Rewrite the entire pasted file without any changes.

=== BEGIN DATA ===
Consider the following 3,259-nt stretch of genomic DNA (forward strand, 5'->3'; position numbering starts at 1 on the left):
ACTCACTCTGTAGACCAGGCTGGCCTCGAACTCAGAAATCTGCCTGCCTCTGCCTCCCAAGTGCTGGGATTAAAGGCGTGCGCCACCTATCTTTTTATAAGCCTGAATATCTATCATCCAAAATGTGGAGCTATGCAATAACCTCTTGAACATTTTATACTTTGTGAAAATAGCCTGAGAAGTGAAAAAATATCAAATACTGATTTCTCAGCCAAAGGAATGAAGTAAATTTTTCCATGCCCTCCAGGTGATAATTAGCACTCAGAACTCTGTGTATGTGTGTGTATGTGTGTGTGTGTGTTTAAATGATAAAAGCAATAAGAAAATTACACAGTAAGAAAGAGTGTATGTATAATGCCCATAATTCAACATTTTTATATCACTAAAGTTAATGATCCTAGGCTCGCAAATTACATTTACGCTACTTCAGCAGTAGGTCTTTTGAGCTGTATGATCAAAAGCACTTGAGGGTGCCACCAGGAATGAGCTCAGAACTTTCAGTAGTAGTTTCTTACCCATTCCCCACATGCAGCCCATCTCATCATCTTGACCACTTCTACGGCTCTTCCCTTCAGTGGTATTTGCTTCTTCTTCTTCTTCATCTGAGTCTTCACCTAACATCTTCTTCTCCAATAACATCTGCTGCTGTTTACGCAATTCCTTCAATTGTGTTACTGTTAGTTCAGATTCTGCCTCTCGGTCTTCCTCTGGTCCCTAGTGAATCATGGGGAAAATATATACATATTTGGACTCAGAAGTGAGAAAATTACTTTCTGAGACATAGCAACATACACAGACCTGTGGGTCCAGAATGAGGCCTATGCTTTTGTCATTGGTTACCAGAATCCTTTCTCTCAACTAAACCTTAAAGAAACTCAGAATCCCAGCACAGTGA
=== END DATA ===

Consider the following 3,259-nt stretch of genomic DNA (forward strand, 5'->3'; position numbering starts at 1 on the left):
ACTCACTCTGTAGACCAGGCTGGCCTCGAACTCAGAAATCTGCCTGCCTCTGCCTCCCAAGTGCTGGGATTAAAGGCGTGCGCCACCTATCTTTTTATAAGCCTGAATATCTATCATCCAAAATGTGGAGCTATGCAATAACCTCTTGAACATTTTATACTTTGTGAAAATAGCCTGAGAAGTGAAAAAATATCAAATACTGATTTCTCAGCCAAAGGAATGAAGTAAATTTTTCCATGCCCTCCAGGTGATAATTAGCACTCAGAACTCTGTGTATGTGTGTGTATGTGTGTGTGTGTGTTTAAATGATAAAAGCAATAAGAAAATTACACAGTAAGAAAGAGTGTATGTATAATGCCCATAATTCAACATTTTTATATCACTAAAGTTAATGATCCTAGGCTCGCAAATTACATTTACGCTACTTCAGCAGTAGGTCTTTTGAGCTGTATGATCAAAAGCACTTGAGGGTGCCACCAGGAATGAGCTCAGAACTTTCAGTAGTAGTTTCTTACCCATTCCCCACATGCAGCCCATCTCATCATCTTGACCACTTCTACGGCTCTTCCCTTCAGTGGTATTTGCTTCTTCTTCTTCTTCATCTGAGTCTTCACCTAACATCTTCTTCTCCAATAACATCTGCTGCTGTTTACGCAATTCCTTCAATTGTGTTACTGTTAGTTCAGATTCTGCCTCTCGGTCTTCCTCTGGTCCCTAGTGAATCATGGGGAAAATATATACATATTTGGACTCAGAAGTGAGAAAATTACTTTCTGAGACATAGCAACATACACAGACCTGTGGGTCCAGAATGAGGCCTATGCTTTTGTCATTGGTTACCAGAATCCTTTCTCTCAACTAAACCTTAAAGAAACTCAGAATCCCAGCACAGTGA